Robbing Hood: Trump’s 1st Day in Office Costs FHA Home Buyers $500 (On average)

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By: Reed MacMillan

The Department of Housing and Urban Development has several mission statements, including “Maintain and expand homeownership, rental housing and healthcare opportunities.” In the last quarter of 2016, home ownership increased slightly from 63.5% to 63.70%. The all time high of 69.20% was reached fin the second quarter of 2004, according to data provided by the Trading Economics website. In February of 2017, sales of new single family homes rose 6.1% for a seasonally adjusted rate of 592,000, whereas sales of previously owned homes dropped 3%. This may seem like a largely positive trend in the direction of home ownership. I do not disagree. Yet, if you look at the United States MBA Mortgage data, you will find that in March, both applications for new mortgages and refinancing fell 1.6 and 4.2% respectively.

CNBC’s Diana Olik (@DianaOlick) reported this story with the following headline, ” Trump’s first housing move tanks mortgage applications 3.2%.” To view the story click on the image below, which highlights the FHA fee cut and impact of $480/year to a buyer with a $190K mortgage. Volume was was 18 percent lower than the same week one year ago.

The report further details that there was a 13 percent drop in FHA applications, which they attribute to the Trump administration reversing a cut in the FHA’s annual mortgage insurance premium, just hours after the inauguration. Expressed succinctly by Mother Jones, “FHA loans enable homebuyers—often those with lower incomes and who have fewer assets or bad credit—to bypass conventional lenders who would likely deny them loans by taking out a mortgage that’s insured by the federal government. (Trump’s First Move as President: Screwing Over Homeowners, January 20, 2017)

To be clear, just hours after the inauguration, President Trump signed an executive order that reversed a cut in the FHA’s annual mortgage insurance, that would have decreased monthly payments for thousands of new, lower-income borrowers.  Presidential executive orders require no congressional approval to pass or overturn. Earlier this year, CNBC’s Diana Olik (@DianaOlick) reported that Obama signed this final Executive Order after after assessing that the FHA insurance fund, which had gained $44 million in reserves, could afford to pass on some of the savings to working families.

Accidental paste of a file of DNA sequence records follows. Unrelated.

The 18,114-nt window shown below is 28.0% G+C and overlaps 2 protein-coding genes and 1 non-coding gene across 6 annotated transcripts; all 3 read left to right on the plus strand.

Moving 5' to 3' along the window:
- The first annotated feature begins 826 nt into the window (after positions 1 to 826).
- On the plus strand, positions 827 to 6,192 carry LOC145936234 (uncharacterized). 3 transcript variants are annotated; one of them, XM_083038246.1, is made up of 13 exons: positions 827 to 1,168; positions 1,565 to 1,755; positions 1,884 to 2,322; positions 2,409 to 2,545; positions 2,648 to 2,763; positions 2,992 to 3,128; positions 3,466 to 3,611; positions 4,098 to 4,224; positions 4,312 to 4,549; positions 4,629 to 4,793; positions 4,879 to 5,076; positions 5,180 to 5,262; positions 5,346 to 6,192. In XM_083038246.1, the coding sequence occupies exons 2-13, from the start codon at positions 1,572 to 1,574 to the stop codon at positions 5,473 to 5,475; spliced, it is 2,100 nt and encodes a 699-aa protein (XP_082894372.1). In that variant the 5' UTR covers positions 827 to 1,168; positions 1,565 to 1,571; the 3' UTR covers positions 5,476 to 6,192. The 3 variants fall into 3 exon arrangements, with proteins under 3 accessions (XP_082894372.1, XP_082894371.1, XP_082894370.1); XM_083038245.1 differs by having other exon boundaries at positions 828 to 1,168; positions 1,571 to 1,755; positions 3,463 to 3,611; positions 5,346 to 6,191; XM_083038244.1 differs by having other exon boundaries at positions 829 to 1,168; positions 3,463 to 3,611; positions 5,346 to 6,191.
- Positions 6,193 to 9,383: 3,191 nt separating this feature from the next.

(CNBC, Obama lowers borrowing rates, claims Trump won’t reverse). Many Republicans in Congress were not happy about this, suggesting that

The mostly rural, middle-American areas that helped propel Donald Trump to victory in the presidential election, are also the areas of the country that have seen little growth in home ownership according to Laura Kusito’s (@LauraKusistoWall Street Journal’s article, Housing Gains Highlight Economic Divide. In this article, she talks about how these regions, with home prices between $100,000 -$150,000 on average, have been especially hard hit after the economic crisis of 2008, when the requirements for obtaining a mortgage became more stringent.

The National Association of Realtors article Hidden Demographics of First Time Home Buyers reveals that  the percent of first-time home buyers varies by region of the country. In the Mountain region of Montana, Idaho, Wyoming, Nevada, Utah, Arizona, Colorado, and New Mexico, all red states, first-time home buyers were only 21 percent of the total number of buyers in 2015, the lowest of any region. First-time home buyers made up 43 percent in the Middle Atlantic in New York, Pennsylvania, and New Jersey; and 42 percent in New England.

In assessing the impact of these actions on our national economy, and its economic stability, I think that you could make a case that it is risky to ease requirements for lower income and first-time home buyers. Yet, this runs counter to the mission of HUD to maintain and expand home ownership. It also runs counter to the narrative of our current President who promised the economically hardest hit new opportunities. For a President who promised to get the economy going again, it is a bit hard to understand Trump’s decision to undo the Obama-era rate reduction. It qualifies as a “Robbing Hood” because it has little effect on wealthier mortgage holders, and harms those with low incomes, middling credit scores or who have less than a 20% down payment on their homes.  Haley Sweetland Edward’s article in Time,  How Donald Trump Just Raised Many Mortgage Bills (January 2017), provides pros and cons for reversing the Executive Order. Whatever the pros are, they must be balanced against the reality of 40,000 Americans potentially losing their chance for a new home, a potential reality captured by Elizabeth Warren’s Tweet on January 20th:

“.@POTUS suspended a planned cut in FHA mortgage insurance premiums,” she tweeted on Inauguration Day, “which @nardotrealtor says will cost 40k families a shot at a new home.”

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